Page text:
DM T-35 Flottentorpedoboot DD 935

While in German possession, this class of ship was stationed off the coast of France or in the Baltic Sea. However, this particular vessel was given to Britain as a war prize as World War II drew to a close. The ship was then handed over to the U.S. Navy on July 11, 1945 for use with Navy trials. After its transfer to the U.S., the ship was redesignated the SS-935. From there, the Ship was transferred to the French government, who used it for spare parts over the next five years before scrapping it in October of 1952. This World War II German vessel resembled U.S. and British destroyers in terms of its armament, size and tactical use. Although most resembling the U.S. Fletcher-class destroyer, this vessel was smaller. This Elbing-class Flottentorpedoboot was one of 15 boats built at the Schichau Shipyards for the Deutsche Kriegsmarine. However, this particular design of vessel was hampered by mechanical failures, making it a nearly unusable design. The Elbing-class of German vessels used two separate engine and boiler rooms. Although this configuration appeared promising in theory, the ship machinery was relatively unreliable. Construction of these ships took place from 1942 until 1944.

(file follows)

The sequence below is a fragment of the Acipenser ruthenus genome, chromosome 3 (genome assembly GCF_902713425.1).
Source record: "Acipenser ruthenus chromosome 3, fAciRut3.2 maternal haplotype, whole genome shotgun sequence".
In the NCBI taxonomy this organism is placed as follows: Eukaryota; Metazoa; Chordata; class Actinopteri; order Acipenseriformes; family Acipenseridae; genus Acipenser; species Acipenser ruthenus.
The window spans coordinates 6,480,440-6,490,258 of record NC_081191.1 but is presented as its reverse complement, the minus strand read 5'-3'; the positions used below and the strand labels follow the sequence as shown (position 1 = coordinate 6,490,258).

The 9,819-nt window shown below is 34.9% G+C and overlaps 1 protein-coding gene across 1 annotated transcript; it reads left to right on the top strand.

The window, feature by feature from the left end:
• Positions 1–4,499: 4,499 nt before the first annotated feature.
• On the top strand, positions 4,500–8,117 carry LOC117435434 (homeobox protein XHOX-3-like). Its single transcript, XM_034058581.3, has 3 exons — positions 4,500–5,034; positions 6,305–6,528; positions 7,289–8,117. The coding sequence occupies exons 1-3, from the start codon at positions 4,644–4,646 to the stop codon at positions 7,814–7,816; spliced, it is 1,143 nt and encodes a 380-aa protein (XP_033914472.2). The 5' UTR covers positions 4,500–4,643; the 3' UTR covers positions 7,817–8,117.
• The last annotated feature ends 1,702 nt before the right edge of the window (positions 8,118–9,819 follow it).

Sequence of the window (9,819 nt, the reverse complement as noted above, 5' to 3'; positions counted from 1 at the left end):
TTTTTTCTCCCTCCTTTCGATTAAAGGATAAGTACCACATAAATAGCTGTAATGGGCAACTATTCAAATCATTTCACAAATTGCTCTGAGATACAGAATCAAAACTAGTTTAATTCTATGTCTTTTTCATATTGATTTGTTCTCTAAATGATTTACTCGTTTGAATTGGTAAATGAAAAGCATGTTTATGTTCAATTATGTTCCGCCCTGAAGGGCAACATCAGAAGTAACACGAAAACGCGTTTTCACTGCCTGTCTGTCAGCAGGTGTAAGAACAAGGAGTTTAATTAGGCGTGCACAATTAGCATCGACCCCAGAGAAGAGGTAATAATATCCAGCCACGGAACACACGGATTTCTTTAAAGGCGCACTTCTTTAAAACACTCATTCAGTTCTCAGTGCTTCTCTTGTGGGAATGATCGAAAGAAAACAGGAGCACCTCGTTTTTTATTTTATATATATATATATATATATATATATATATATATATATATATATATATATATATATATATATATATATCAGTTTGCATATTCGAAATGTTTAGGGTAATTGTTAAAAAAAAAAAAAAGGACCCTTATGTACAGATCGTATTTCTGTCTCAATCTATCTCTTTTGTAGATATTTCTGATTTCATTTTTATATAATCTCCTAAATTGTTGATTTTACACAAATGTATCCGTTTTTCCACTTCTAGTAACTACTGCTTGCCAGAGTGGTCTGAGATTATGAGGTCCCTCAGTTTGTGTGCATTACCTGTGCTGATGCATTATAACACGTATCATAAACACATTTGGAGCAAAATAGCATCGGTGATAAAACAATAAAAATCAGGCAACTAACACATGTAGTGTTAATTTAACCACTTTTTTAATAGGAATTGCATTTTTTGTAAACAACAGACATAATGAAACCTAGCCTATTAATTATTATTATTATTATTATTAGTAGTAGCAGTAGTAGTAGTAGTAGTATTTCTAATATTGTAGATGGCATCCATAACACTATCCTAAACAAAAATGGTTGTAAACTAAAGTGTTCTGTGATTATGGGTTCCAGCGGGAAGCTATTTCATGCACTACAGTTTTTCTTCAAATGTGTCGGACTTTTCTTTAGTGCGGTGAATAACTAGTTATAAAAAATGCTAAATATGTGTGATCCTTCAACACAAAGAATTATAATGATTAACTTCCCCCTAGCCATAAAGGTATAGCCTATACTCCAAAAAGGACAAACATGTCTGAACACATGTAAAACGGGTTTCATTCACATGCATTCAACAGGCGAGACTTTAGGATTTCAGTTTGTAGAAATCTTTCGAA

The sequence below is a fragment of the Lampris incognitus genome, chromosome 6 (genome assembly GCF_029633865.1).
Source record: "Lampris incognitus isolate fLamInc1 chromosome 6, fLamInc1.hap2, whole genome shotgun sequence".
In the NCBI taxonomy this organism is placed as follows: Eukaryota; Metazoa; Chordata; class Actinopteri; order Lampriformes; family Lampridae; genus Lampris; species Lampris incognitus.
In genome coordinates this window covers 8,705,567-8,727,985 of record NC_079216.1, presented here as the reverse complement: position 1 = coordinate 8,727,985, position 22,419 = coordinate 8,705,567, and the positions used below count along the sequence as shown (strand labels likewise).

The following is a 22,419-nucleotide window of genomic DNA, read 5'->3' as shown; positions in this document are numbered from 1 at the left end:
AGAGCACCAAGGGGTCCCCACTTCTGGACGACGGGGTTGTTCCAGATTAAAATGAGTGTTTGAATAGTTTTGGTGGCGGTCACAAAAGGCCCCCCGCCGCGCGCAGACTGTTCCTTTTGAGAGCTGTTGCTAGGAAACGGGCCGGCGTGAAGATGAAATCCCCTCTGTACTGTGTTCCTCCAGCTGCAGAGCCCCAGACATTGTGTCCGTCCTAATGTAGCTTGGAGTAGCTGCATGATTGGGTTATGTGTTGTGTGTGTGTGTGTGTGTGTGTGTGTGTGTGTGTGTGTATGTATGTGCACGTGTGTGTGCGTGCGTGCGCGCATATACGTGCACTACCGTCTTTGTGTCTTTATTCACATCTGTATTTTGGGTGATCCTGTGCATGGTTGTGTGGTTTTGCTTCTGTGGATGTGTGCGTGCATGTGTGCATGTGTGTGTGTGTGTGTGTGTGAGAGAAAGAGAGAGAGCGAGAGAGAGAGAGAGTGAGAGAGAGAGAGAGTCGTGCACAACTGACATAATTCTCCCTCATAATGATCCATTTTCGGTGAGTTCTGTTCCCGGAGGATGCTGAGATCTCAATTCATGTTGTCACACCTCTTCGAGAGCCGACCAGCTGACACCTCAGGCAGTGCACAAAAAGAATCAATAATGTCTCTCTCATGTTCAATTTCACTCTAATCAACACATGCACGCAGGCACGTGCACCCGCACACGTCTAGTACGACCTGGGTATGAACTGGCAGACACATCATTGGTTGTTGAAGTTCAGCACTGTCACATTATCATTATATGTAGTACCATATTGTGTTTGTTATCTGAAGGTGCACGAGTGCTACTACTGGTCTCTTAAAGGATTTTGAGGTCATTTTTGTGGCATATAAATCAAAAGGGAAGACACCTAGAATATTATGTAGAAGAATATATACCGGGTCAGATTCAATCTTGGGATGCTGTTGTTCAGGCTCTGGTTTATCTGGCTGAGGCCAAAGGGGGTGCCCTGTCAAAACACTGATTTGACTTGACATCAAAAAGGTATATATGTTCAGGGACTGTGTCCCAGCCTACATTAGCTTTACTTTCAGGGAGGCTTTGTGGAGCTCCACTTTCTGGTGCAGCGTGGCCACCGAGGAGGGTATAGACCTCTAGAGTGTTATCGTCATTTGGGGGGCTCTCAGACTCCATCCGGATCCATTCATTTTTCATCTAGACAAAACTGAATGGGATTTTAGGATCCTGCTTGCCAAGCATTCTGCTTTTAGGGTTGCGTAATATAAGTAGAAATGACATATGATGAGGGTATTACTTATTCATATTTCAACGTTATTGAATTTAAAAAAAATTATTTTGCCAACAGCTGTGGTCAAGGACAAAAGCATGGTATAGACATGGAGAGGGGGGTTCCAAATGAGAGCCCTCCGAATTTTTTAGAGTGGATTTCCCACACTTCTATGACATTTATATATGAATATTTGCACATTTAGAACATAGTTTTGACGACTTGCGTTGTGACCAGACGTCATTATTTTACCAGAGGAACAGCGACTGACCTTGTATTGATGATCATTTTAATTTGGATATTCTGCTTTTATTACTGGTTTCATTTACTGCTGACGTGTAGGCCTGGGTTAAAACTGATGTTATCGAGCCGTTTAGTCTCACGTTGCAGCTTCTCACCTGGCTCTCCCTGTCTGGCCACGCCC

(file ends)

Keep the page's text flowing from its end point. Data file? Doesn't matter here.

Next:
Asbestos in Navy Ships

Although asbestos was used in numerous areas on ships, the material was especially prevalent in boilers and engine compartments, where the outbreak of fire was most likely. Because the Elbing-class Flottentorpedoboot had two completely separate engine and boiler rooms, the ship held an even greater chance of exposing those on board to this toxin. Although an essential component of the naval fleet, especially during World War II, naval destroyers also pose a lasting health risk to soldiers serving on them. Unfortunately, products containing asbestos were common, especially on older ships, because of the material’s high resistance to heat and fire. Despite its value as an insulator, asbestos fiber intake can lead to several serious health consequences, including mesothelioma, a devastating cancer without cure. Current and former military personnel who came into contact with these ships should seek immediate medical attention in order to detect possible health consequences associated with asbestos exposure.